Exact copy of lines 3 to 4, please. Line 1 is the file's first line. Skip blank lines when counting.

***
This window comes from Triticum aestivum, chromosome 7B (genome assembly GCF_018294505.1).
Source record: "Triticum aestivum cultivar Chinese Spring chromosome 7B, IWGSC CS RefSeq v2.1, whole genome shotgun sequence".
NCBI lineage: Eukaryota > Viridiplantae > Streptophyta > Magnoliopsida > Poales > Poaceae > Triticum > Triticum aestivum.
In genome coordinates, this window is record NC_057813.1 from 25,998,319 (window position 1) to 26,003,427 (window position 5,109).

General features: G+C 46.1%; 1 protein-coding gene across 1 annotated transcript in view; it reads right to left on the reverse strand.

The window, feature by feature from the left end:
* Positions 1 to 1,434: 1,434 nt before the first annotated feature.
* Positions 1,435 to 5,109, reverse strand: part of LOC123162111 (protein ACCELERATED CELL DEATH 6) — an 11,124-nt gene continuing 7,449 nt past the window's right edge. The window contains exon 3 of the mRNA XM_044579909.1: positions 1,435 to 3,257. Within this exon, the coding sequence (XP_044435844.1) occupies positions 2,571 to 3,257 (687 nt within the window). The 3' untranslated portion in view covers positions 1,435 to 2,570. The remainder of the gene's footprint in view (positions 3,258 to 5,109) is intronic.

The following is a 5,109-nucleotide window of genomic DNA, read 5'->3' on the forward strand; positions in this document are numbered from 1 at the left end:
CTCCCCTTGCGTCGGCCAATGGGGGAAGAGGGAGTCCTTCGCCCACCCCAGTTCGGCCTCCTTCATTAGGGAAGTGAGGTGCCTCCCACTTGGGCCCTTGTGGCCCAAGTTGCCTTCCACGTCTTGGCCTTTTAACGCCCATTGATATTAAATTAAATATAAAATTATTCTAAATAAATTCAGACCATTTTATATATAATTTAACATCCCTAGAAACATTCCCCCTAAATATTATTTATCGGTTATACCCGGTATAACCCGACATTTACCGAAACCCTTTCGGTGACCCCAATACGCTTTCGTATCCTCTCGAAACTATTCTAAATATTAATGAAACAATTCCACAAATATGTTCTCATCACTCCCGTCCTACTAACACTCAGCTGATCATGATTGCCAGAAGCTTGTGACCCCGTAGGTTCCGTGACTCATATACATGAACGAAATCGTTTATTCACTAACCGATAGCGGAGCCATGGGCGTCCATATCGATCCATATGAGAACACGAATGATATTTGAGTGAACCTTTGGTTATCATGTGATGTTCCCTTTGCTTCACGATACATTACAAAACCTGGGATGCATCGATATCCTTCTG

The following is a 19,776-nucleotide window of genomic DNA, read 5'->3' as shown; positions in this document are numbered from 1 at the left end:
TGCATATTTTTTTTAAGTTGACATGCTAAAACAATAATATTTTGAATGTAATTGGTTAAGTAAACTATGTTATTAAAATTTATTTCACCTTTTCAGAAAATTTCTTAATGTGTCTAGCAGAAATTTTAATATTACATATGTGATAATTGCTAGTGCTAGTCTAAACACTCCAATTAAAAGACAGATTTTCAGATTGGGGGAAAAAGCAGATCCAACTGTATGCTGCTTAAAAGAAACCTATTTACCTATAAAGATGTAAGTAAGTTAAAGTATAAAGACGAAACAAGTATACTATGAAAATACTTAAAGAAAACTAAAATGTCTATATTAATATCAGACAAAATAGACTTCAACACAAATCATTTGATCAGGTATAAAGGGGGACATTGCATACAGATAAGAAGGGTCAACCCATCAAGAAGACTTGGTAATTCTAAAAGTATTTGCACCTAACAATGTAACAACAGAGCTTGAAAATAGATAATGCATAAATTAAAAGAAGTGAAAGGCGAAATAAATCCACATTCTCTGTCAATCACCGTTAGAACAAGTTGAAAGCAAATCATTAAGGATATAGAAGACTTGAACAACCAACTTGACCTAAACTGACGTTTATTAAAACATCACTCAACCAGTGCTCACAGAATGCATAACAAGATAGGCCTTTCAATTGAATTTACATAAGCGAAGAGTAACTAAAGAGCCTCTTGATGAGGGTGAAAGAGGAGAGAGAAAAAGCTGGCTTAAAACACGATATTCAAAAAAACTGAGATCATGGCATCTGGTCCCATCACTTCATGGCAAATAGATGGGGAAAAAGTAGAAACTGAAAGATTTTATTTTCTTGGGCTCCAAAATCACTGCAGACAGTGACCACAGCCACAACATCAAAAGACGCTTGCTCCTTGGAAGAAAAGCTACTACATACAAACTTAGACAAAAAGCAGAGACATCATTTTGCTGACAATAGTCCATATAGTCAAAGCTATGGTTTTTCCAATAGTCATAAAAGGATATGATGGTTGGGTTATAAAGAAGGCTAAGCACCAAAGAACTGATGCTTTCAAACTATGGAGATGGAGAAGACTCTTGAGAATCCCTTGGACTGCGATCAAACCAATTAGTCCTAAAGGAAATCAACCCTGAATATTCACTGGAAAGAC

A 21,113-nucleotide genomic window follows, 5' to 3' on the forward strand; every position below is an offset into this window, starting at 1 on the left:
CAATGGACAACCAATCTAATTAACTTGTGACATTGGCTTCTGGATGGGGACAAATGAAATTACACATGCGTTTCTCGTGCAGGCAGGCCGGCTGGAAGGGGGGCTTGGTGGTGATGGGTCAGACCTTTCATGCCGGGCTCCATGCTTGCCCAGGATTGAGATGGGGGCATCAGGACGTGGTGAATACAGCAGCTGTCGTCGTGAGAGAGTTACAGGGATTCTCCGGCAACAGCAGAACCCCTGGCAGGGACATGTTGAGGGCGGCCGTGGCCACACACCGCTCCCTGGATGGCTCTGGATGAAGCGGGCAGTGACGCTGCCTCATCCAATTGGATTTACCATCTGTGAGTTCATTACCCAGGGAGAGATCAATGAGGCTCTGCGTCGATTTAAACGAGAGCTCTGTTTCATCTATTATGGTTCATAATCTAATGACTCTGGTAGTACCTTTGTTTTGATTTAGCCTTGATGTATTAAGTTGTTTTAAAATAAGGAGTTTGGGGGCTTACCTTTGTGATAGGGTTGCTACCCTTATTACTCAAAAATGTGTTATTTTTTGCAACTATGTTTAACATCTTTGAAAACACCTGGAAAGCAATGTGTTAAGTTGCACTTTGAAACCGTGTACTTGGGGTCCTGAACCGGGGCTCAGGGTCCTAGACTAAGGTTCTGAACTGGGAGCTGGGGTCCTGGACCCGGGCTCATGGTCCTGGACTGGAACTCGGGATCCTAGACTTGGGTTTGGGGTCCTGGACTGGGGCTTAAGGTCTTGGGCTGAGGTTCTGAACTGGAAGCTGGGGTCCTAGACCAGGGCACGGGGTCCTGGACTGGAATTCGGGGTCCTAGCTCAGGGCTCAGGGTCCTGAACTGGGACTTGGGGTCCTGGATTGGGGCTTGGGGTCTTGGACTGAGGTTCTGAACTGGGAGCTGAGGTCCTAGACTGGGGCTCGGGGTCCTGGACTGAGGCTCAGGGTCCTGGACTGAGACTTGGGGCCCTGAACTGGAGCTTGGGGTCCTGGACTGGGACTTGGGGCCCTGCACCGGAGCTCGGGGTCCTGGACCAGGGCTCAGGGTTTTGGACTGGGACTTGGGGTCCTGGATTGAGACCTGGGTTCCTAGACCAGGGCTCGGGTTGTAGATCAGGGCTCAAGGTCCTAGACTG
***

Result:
NCBI lineage: Eukaryota > Viridiplantae > Streptophyta > Magnoliopsida > Poales > Poaceae > Triticum > Triticum aestivum.
In genome coordinates, this window is record NC_057813.1 from 25,998,319 (window position 1) to 26,003,427 (window position 5,109).